Summary judgment is a harsh remedy and should not be granted unless the movant "has established his right to judgment with such clarity as to leave no room for controversy." New England Mutual Life Ins. Co. v. Null, 554 F.2d 896, 901 (8th Cir. 1977). The Eighth Circuit has noted, however, that "summary judgment can be a tool of great utility in removing factually insubstantial cases from crowded dockets, freeing courts' trial time for those that really do raise genuine issues of material fact." City of Mt. Pleasant, Iowa v. Associated Elec. Coop., Inc., 838 F.2d 268, 273 (8th Cir.1988).

 
I. Disparate Treatment

A plaintiff alleging age discrimination may rely on direct or circumstantial evidence to prove that he was unlawfully discriminated against on account of age. Nitschke v. McDonnell Douglas Corp., 68 F.3d 249, 251 (8th Cir.1995). Plaintiff has not provided direct evidence of such discrimination, so the Court must determine whether plaintiff has provided sufficient circumstantial evidence to survive defendant's motion for summary judgment. Id.

Plaintiff must first establish a prima facie case of age discrimination. McDonnell Douglas v. Green, 411 U.S. 792, 802, 93 S. Ct. 1817, 1824, 36 L. Ed. 2d 668 (1973); Bashara v. Black Hills Corp., 26 F.3d 820, 823 (8th Cir.1994). To establish a prima facie case of age discrimination, a plaintiff discharged pursuant to an RIF must show that: 1) he was at least forty years of age at the time of his discharge; 2) he satisfied the applicable job qualifications; and 3) he was discharged. In addition, plaintiff must make some additional showing that age was a factor in his discharge. Nitschke, 68 F.3d at 251; Hutson v. McDonnell Douglas Corp., 63 F.3d 771, 776 (8th Cir.1995); Holley v. Sanyo Mfg., Inc., 771 F.2d 1161, 1165-66 (8th Cir. 1985). If plaintiff can establish a prima facie case, the burden shifts to the employer-defendant to produce evidence that plaintiff was discharged for a legitimate, non-discriminatory reason. St. Mary's Honor Center v. Hicks, 509 U.S. 502, 507, 113 S. Ct. 2742, 2747, 125 L. Ed. 2d 407 (1993); Nitschke, 68 F.3d at 251. Once the employer-defendant satisfies its burden, the burden shifts back to the plaintiff to prove that the reason provided by the defendant was a pretext for discrimination. Nitschke, 68 F.3d at 251; Hutson, 63 F.3d at 777. A plaintiff trying to prove pretext must show a causal link between evidence of an employer's discriminatory attitude and plaintiff's discharge. Nitschke, 68 F.3d at 252 (citing Hutson, 63 F.3d at 778-79.)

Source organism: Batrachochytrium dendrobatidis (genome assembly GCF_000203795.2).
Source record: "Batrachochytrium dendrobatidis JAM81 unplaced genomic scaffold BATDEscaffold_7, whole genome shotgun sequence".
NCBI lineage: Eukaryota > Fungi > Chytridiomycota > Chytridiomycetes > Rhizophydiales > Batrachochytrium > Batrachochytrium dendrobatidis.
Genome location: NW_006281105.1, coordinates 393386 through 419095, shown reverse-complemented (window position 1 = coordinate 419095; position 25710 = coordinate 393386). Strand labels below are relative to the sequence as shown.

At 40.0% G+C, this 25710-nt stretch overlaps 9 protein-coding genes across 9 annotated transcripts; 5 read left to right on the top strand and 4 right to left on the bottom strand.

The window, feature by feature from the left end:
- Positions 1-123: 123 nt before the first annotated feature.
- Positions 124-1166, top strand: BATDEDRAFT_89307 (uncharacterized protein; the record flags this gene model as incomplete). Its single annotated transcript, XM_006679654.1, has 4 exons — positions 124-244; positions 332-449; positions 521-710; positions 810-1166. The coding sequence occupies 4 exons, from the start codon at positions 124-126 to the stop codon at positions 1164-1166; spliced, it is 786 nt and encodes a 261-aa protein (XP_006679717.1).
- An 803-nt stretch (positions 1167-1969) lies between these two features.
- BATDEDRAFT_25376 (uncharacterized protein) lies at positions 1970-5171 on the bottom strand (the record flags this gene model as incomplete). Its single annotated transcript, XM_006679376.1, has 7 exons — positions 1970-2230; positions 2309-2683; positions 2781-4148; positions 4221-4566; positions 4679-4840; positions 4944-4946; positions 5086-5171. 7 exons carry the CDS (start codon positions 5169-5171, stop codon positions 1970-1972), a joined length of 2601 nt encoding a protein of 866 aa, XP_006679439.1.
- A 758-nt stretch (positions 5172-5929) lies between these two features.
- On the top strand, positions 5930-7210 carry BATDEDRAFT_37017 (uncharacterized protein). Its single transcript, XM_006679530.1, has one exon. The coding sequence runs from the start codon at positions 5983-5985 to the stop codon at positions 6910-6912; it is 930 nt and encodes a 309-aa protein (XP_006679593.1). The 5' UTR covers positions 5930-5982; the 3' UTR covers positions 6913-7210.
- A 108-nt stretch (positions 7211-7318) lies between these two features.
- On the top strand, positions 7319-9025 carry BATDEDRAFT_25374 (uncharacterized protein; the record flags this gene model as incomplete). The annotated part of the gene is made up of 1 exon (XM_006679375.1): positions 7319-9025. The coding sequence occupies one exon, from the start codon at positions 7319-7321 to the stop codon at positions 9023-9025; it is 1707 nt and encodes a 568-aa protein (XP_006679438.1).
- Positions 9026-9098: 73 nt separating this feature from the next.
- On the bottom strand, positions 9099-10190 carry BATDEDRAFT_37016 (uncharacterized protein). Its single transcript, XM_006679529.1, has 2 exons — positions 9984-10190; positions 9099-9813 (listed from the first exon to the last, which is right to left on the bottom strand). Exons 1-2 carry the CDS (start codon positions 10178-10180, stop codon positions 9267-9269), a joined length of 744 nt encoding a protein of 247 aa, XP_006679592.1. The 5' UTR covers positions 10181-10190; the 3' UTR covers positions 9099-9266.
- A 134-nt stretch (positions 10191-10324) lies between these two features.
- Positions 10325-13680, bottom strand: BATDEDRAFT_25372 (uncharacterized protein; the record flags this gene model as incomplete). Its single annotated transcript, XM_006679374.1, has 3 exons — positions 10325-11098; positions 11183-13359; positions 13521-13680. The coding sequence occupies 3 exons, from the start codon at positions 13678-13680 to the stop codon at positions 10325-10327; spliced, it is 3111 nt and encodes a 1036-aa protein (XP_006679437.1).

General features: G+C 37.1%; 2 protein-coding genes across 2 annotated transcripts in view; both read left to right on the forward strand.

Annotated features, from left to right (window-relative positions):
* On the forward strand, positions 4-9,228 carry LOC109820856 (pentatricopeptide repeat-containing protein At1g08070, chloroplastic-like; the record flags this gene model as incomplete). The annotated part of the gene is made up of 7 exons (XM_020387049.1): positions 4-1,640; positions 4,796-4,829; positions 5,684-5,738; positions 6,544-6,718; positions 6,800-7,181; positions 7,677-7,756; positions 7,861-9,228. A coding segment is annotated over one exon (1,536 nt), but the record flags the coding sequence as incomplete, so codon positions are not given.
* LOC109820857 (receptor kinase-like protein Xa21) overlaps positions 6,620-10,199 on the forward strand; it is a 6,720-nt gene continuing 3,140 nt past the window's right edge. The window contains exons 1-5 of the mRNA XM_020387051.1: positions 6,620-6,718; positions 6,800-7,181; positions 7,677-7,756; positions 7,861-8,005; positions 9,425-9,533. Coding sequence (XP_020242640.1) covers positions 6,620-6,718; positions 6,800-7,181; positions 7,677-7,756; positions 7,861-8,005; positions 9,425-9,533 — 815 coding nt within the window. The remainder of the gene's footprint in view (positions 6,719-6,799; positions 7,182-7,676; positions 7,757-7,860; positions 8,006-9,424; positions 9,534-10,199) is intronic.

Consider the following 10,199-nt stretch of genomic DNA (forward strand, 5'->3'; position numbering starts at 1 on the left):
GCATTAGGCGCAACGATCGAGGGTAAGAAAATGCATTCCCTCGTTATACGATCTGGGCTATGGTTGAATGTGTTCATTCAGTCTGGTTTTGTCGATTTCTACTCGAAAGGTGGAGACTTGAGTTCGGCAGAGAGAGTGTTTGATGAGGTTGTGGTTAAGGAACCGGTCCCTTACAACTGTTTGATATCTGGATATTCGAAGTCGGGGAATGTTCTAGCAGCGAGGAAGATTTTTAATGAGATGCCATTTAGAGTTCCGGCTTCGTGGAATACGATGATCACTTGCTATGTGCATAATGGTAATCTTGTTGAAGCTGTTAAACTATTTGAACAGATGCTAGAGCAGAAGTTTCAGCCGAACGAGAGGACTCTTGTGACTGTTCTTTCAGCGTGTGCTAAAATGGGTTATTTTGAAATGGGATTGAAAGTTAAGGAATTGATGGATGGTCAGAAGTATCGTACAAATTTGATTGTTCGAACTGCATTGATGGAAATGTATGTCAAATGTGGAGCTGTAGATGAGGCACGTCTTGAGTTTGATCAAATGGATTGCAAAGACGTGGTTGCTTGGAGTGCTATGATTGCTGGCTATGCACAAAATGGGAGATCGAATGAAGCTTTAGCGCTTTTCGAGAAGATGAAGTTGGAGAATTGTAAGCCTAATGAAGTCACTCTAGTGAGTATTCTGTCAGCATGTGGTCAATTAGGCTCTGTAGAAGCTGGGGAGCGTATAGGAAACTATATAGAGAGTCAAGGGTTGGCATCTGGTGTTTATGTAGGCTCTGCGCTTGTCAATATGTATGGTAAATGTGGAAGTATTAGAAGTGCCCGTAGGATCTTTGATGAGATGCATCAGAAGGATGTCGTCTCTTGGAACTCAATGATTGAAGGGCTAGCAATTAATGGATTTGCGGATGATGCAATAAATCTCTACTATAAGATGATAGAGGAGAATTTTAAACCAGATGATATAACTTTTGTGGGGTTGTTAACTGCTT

*319 A. Plaintiff's Prima Facie Case

Defendant does not dispute that plaintiff has satisfied the first three factors in establishing his prima facie case, that is, that plaintiff was over forty years old, satisfied the job requirements, and was discharged. Defendant claims, however, that plaintiff has failed to make an additional showing that age was a factor in his discharge.

Plaintiff has wholly failed to make any showing that age was a factor in his discharge. Plaintiff has failed to demonstrate that defendant had a preference for younger employees in its business organization or that statements made could reasonably be taken to suggest that age was a factor in plaintiff's termination. See, e.g., Hardin v. Hussmann Corp., 45 F.3d 262, 266 (8th Cir.1995); Holley, 771 F.2d at 1166. Plaintiff points only to statistical data and claims that such data shows that three managerial positions terminated as a result of RIF were all held by persons aged fifty years or older. "While statistics may not be a determinative factor in an individual, as opposed to class action, discrimination case, ... they may often be probative and supportive of an individual employee's allegation that an employer has discriminated against him or her on impermissible grounds." Harper v. Trans World Airlines, Inc., 525 F.2d 409, 412 (8th Cir.1975).